The Core i3-2100 is the cheapest Sandy Bridge available today. It’s currently available for US$117-120. For those who plan on buying one, Intel has recently announced yet another Sandy Bridge variant that could give you more performance while keeping the price low: the Core i3-2010.
This processor is positioned right one step above the Core i3-2100 processor in Intel’s current CPU hierarchy. Since both the Core i3-2120 and Core i3-2100 are nearly identical to one another, the only remaining factors that could be considered when deciding which one to buy between these two are their price and performance.
At around US$ 136-140, Core i3-2120 is slightly more expensive than its immediate predecessor. In order to justify that price increase, the Core i3-2120 should be able to deliver significant performance improvement over the Core i3-2100. We’ll see if it really manages to do that, but first, let’s take a look at the sales package:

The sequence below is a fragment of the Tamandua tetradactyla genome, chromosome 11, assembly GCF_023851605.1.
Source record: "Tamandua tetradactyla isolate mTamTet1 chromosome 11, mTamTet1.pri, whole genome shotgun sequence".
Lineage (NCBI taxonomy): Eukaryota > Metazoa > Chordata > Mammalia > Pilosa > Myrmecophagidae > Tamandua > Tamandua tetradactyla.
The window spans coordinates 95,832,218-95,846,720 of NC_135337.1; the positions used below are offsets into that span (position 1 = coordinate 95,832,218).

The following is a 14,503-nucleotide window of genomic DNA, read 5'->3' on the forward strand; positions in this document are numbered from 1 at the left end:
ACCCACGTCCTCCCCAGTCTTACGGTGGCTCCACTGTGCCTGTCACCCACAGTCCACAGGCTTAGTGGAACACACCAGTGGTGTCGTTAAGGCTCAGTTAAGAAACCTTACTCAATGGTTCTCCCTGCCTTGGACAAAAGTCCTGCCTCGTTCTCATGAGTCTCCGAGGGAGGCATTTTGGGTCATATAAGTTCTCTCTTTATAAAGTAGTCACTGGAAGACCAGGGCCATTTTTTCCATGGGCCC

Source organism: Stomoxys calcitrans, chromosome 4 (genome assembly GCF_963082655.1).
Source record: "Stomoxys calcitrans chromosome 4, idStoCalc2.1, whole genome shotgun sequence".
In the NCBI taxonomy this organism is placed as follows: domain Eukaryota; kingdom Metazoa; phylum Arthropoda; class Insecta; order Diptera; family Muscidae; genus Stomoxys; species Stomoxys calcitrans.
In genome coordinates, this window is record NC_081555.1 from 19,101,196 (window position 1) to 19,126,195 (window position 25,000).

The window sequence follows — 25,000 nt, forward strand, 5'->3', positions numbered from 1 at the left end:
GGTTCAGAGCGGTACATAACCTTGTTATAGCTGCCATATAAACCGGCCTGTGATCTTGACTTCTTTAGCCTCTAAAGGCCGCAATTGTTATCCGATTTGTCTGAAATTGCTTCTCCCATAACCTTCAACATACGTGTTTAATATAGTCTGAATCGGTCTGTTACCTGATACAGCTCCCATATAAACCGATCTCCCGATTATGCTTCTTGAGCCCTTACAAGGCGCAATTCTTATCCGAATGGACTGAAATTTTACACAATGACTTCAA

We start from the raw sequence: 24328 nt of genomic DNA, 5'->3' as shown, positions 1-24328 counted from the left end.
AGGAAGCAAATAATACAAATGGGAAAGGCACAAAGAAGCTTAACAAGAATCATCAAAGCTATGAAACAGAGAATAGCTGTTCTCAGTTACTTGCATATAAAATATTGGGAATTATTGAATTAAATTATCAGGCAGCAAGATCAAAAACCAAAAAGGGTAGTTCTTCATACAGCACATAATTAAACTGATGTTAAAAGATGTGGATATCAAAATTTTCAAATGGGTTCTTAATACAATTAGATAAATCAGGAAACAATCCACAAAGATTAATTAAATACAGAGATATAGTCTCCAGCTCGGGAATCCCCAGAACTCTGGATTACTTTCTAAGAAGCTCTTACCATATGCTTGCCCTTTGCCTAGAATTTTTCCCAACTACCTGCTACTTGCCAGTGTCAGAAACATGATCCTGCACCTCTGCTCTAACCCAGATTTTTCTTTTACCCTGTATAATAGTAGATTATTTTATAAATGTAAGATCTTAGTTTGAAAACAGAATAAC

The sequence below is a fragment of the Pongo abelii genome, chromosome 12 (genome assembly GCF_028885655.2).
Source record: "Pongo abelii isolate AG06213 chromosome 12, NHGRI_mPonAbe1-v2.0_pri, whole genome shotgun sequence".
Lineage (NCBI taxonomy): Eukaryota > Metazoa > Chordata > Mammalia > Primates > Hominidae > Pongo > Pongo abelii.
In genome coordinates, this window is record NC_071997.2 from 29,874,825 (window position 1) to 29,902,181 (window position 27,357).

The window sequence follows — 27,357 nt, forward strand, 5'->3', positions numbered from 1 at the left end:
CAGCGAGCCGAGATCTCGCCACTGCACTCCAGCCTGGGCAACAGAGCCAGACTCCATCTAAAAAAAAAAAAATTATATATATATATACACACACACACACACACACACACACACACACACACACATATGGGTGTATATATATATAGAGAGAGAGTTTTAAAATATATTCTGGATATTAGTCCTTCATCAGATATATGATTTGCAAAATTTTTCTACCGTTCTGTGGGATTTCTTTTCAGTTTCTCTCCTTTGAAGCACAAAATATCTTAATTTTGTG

Seen from the outside, Core i3-2120’s package box looks very similar to that of the Core i3-2100. A label can be found on its side, indicating what type of processor is contained within.
The sales package is typical, consisting of the stock HSF and the processor itself, as is the case with most other processors from Intel, of course.
This is the stock HSF issued to every Sandy Bridge processors. A 0.20 Ampere fan sits on top on an all-aluminum heatsink with rounded fins. Some amount of thermal paste comes pre-applied at the base.
The code for Core i3-2120 is “Q1FM”. It is engraved on the integrated heatspreader. Look for the third line that also describes the clockspeed of the processor.